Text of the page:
On the other hand, you might get a job here or there because of what you say. I find being a semi-constant presence on social media, and posting regularly increases your public profile. It keeps you in the minds of potential employers or referrals. Employers generally think of those who they’ve recently spoken to or heard about. Staying relevant on social media elevates the likelihood of you staying on the minds of those in your professional and personal circles. By posting regularly and increasing your visibility, you gain more chances for employment. Posts that make you think, cover a wide variety of interests, and are humorous can be quite intriguing.
When you post on Facebook, Twitter, Instagram, Snapchat, Reddit, LinkedIn, or any other platform, it puts you in front of people in ways that going out can’t. You can see people in person, call, or even text, but when you strategically post, engage with your peers and colleagues, you are maintaining a level of “brand awareness.” By putting yourself out there in ways that catch the attention of others, those who might need your professional services will think of you first.
Here is a guide to how often you want to post on social media sites:
- Facebook — Posting once a day, at least three times per week is the optimal amount.
- Twitter — Since most users on Twitter are active between 8 am and 4 pm, post during those times. Five to ten times a day is reasonable. You can schedule posts in advance using a tool like Hootsuite.
- LinkedIn — Many musicians don’t utilize this site as they should. I find it completely different than Facebook but has many of the same features. Posting here once per day is enough — Monday through Friday.
- Instagram — Posting here at least once or twice a day or focusing on engaging with other accounts for about 15 minutes each day is great.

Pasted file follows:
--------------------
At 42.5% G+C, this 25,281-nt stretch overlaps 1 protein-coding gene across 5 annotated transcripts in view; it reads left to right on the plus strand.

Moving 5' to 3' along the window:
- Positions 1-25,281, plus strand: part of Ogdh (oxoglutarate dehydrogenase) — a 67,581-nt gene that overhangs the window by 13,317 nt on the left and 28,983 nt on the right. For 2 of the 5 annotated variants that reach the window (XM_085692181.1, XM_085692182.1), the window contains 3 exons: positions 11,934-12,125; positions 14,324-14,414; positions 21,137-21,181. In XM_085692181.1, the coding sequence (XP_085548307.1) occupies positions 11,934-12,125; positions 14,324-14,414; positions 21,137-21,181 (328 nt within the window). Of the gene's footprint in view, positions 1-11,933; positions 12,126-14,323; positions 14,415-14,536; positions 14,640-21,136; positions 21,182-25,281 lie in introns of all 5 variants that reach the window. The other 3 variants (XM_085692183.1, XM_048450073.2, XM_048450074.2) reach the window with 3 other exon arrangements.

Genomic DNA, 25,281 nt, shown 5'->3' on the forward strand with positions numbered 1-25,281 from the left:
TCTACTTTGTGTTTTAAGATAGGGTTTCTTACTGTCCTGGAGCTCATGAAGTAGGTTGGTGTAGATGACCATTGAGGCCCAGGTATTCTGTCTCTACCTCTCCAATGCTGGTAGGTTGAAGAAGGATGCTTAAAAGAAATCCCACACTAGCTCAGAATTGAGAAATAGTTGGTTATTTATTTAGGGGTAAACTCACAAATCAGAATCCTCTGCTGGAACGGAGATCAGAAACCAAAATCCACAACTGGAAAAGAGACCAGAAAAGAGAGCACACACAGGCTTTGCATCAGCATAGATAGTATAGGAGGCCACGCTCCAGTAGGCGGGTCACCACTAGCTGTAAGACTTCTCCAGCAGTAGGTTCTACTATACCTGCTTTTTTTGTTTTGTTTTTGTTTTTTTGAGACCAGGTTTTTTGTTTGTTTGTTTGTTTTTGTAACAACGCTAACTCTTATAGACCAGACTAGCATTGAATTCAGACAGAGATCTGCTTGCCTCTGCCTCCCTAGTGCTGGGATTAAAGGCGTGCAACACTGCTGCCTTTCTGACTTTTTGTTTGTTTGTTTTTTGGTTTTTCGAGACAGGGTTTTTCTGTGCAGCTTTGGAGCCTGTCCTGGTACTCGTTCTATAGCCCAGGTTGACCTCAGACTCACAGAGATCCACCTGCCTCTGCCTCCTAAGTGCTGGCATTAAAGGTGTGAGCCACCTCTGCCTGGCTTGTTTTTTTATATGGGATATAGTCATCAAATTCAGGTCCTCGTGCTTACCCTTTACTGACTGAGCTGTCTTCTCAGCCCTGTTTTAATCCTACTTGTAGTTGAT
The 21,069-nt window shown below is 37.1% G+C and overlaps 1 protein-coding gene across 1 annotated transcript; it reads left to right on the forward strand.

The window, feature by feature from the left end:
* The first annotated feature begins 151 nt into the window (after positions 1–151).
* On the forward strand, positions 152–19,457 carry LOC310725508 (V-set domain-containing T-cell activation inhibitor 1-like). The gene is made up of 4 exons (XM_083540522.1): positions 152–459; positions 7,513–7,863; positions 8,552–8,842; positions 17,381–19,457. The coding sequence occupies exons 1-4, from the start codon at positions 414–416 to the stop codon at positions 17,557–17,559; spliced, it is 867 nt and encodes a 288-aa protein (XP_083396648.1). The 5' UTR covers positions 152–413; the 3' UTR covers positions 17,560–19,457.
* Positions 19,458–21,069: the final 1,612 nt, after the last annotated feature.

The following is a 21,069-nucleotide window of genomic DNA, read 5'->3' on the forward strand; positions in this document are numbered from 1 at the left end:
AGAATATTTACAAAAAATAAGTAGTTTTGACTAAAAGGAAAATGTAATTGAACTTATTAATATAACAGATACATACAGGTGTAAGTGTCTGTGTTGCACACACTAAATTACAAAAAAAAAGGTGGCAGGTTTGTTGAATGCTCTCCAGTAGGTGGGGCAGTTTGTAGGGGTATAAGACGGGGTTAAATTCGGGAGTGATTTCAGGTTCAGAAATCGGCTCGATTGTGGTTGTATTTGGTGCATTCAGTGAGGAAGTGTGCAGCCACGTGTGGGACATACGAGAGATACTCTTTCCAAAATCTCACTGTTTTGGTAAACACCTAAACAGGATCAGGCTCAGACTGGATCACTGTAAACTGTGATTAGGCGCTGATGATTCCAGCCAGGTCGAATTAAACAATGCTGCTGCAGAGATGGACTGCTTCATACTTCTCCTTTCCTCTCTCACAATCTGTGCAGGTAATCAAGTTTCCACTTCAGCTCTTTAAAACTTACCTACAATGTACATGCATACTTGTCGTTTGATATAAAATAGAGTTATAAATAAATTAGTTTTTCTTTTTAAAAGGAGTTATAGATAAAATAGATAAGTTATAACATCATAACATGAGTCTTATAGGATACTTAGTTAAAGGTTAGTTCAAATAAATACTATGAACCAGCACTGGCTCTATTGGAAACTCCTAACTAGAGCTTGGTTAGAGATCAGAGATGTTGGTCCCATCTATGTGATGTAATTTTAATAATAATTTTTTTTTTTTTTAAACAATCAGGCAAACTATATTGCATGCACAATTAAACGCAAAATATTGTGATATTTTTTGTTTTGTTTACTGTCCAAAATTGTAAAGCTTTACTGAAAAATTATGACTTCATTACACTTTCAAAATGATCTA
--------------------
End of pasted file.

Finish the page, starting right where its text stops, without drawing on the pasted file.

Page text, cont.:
- YouTube — It really doesn’t matter how often you post on YouTube. What truly matters is consistency.
When people see me in person and they’ve followed my social media feed, they often talk about things I’ve long forgotten about. I often wonder how they even found out. I am reminded of the power of social media. It’s great when I get that kind of feedback. People say that they feel like they know me because of what I’ve posted.
Social media can be daunting, but it can be a useful tool. In my many years of experience as a drummer in New York City, I’ve used social media to my advantage. I’ve become a success by using all of these platforms to my advantage. Sometimes, posting can take up time but think of it as part of your marketing plan. When you use social media effectively, you can maintain a steady stream of income over many years. It certainly has worked for me!
This piece was originally posted on my site www.claytoncraddock.com. I talk mostly about musicians, the music biz, fatherhood, and other topics.
Thanks for reading!
If you have any questions, feel free to email me here: firstname.lastname@example.org
Clayton Craddock is an independent thinker, father of two beautiful children in New York City. He is the drummer of the hit broadway musical Ain’t Too Proud. He earned a Bachelor of Business Administration from Howard University’s School of Business and is a 28 year veteran of the fast-paced New York City music scene. He has played drums in several hit broadway and off-broadway musicals, including “Tick, tick…BOOM!, Altar Boyz, Memphis The Musical, and Lady Day At Emerson’s Bar and Grill. Also, Clayton has worked on: Footloose, Motown, The Color Purple, Rent, Little Shop of Horrors, Spongebob Squarepants The Musical, Evita, Cats, and Avenue Q.
Originally published at https://claytoncraddock.substack.com.